The Cerne Abbas Giant is one of the more famous figures carved into the chalk cliffs of England. He can be found on the aptly named 'Giant Hill' overlooking the village of Cerne Abbas in the county of Dorset, just off the A352. He measures 180 feet in height and 167 feet in width, made up of trenches cut deep into the chalk, and wields a large knobbled club in his right hand. His most prominent feature, however, is his erect penis (measuring eight feet in length), which was considered so shocking by the Victorians, that the trenches constructing it were filled in with earth and it was hidden beneath the grass before being unearthed once again by the Pitt-Rivers family and The National Trust in 1920. (It was covered over once again, along with the rest of the giant, during WWII in order to stop German bombers using it as a landmark for getting to the nearby city of Bristol.)
Today the giant stands proudly in all his glory on the hillside, and is seen as a centre for fertility rites. Maypole dancing has occurred at the site for centuries, the sun rising in line with the giant's phallus on May 1st, although the more traditional site of Maypole dancing is in 'The Frying Pan' or Trendle. (This is a rectangular earthwork sited just above the giant's head and thought to possibly be a temple site, dating from the Iron Age. More fanciful explanations of the sites usage described the Trendle as a focus for sacrificial activity, similar to that seen in the film The Wicker Man, but there is no evidence to substantiate this...) Other traditions connected to the site involve barren couples copulating on the grass within the giant's penis, and childless women lying on the same grass overnight, in the hope of bearing children. Young women who wished to keep their lovers faithful were told to walk around the giant three times.
As to the origins of the giant, no one is sure of who cut him into the chalk, or when. There are several different ideas as to how and why he was created.
- Local tradition states that a giant was slain on the hill, and the villagers of Cerne Abbot drew around his outline, creating the giant as it stand today.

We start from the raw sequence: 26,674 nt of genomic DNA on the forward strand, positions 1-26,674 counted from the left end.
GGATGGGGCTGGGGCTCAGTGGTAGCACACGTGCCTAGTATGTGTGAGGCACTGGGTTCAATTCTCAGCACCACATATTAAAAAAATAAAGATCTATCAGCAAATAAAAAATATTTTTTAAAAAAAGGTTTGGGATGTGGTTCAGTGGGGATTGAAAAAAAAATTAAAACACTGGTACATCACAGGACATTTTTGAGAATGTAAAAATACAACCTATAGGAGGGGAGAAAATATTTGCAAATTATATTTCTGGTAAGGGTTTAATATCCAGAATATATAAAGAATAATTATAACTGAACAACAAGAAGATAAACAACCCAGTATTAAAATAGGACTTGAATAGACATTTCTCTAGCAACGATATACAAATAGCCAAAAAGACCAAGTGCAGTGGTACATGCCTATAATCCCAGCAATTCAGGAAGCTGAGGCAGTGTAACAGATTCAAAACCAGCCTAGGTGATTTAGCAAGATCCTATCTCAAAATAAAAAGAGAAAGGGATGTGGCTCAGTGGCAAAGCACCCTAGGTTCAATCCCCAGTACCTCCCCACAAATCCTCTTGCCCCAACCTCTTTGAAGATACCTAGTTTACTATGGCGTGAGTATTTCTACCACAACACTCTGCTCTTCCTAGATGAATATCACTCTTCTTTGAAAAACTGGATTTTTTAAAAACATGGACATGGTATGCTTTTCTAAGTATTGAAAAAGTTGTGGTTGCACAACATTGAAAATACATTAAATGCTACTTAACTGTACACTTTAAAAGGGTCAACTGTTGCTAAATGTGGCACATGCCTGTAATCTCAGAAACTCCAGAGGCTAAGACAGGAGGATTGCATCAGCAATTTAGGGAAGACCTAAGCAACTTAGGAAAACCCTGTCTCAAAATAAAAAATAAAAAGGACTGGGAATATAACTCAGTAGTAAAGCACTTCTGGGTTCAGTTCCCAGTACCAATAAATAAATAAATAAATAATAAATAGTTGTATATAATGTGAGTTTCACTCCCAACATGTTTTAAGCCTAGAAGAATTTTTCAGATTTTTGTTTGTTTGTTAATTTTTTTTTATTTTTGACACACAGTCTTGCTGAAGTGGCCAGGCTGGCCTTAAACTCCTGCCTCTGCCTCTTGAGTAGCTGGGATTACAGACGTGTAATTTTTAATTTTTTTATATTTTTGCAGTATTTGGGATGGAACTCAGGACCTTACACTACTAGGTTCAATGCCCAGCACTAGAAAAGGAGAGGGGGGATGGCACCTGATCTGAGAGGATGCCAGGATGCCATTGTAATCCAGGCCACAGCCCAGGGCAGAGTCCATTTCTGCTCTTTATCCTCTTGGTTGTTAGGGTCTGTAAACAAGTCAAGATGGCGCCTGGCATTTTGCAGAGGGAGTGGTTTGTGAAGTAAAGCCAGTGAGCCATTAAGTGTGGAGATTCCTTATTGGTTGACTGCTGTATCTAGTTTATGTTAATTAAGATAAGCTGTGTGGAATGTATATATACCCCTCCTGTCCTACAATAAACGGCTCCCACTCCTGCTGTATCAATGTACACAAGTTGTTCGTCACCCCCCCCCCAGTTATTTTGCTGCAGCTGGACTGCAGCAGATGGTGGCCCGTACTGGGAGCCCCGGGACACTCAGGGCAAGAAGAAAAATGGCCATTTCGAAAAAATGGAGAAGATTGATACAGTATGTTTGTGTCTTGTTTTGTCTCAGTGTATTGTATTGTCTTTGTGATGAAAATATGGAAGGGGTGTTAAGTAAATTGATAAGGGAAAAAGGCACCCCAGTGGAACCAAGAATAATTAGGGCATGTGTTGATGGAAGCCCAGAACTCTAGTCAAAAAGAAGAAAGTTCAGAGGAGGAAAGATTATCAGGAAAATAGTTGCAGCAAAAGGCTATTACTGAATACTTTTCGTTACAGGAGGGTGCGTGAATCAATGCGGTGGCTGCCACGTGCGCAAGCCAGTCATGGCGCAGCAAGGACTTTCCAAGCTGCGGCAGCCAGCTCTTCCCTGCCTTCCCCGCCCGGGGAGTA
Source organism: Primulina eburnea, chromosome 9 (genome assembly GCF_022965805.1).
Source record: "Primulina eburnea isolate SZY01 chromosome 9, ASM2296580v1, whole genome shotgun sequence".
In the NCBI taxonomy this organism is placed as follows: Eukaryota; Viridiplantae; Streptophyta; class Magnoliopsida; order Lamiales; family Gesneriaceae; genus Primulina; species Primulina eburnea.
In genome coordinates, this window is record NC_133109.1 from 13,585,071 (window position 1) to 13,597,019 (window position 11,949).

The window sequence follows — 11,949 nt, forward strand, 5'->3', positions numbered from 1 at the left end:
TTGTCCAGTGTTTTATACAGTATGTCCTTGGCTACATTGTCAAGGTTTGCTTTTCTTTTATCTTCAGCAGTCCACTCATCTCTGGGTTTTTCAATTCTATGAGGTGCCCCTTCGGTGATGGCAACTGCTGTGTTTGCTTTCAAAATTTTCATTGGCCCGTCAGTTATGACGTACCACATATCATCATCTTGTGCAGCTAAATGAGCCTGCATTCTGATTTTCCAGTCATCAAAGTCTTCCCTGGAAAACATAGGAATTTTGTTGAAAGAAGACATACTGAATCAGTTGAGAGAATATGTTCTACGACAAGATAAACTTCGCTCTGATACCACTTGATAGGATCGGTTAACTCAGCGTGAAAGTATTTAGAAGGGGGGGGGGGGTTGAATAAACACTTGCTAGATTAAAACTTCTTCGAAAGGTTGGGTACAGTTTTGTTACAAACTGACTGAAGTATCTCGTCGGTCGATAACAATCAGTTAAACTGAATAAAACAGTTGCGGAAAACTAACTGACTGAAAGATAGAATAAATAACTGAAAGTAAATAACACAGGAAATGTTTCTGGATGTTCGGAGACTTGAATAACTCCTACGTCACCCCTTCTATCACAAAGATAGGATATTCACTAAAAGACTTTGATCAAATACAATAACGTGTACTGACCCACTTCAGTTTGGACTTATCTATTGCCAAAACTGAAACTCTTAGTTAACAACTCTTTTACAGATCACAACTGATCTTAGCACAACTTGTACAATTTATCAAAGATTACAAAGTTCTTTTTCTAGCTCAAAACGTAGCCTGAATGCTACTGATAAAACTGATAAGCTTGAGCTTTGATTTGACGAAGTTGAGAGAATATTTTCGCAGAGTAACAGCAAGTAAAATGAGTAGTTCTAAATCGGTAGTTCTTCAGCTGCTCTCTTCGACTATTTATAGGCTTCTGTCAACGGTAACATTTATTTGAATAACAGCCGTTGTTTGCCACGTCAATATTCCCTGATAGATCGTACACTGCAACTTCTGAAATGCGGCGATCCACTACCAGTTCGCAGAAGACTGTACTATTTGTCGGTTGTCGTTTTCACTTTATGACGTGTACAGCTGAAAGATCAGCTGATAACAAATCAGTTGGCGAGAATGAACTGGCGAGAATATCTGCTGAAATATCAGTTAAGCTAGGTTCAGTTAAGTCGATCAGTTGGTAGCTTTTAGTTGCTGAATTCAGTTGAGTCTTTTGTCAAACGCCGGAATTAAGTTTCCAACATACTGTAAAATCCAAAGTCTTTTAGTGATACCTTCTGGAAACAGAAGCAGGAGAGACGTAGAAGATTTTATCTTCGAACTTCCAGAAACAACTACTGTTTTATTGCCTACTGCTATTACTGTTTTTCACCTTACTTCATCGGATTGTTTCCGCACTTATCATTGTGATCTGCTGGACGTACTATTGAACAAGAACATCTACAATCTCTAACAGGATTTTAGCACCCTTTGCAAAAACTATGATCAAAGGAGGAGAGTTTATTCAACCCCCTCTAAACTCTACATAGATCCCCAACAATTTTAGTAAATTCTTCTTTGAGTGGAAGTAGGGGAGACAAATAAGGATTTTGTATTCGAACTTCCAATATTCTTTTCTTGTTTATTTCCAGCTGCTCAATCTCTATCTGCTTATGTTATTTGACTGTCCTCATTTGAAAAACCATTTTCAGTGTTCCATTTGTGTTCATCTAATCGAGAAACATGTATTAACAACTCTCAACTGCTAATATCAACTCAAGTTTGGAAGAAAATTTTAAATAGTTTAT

- The giant may represent a fertility God of the ancient Celtic Durotriges, a tribe who lived in Dorset before the invasion of the Romans. Another Celtic name associated with the giant is Helith, a god promoting good health and well-being.
- The giant may represent Hercules, and if so would suggest a late Iron Age date, or early Roman one. This would tie in the the Trendle temple site, and possibly be linked to the Roman revival of Hercules as a God by Emperor Commodus in the 2nd century AD.
- The figure is first cited in literature in 1634, when the local church warden was paid three shillings to re-cut the trenches of the giant's outline. Many believe the giant is in fact an elaborate hoax, created in Medieval times, as there are so few references to him in literature.
- Ronald Hutton, a historian responsible for researching the history of the giant, believed he was created by the servants of local landowner, Lord Holles, in the 17th century, after his estate went into receivership after the Civil War.
- An aerial photography site suggested he might be a caricature of Oliver Cromwell, but didn't have any evidence for this assumption.
- A more fun explanation for the giant stems from the abbey, based in Cerne Abbas. It is thought that the younger clergy cut the giant into the hillside as an affront to their bishop.
- Ley line enthusiasts and members of the archaeological lunatic fringe believe the giant is a representation of the constellation Orion, although there is no evidence for these claims.
- Pseudo_Intellectual recalls that the Cerne Giant was discussed as one of the promotional images for Viagra. (Although this was in a editorial cartoon and, therefore, may not be total legit ;o)
So you can make your mind up for yourself. Unlike the White Horse of Uffington
, another hillside figure, there is nothing written about the giant in any known literature written before the Medieval period. This does suggest that the giant is fairly recent in date.
The giant can be viewed all year round, although the hillside is fairly steep with little shelter, so a good day is suggested if you want to visit. There is no admission fee and parking can be found at the foot of the hill, provided by The National Trust.
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For pictures of the giant, see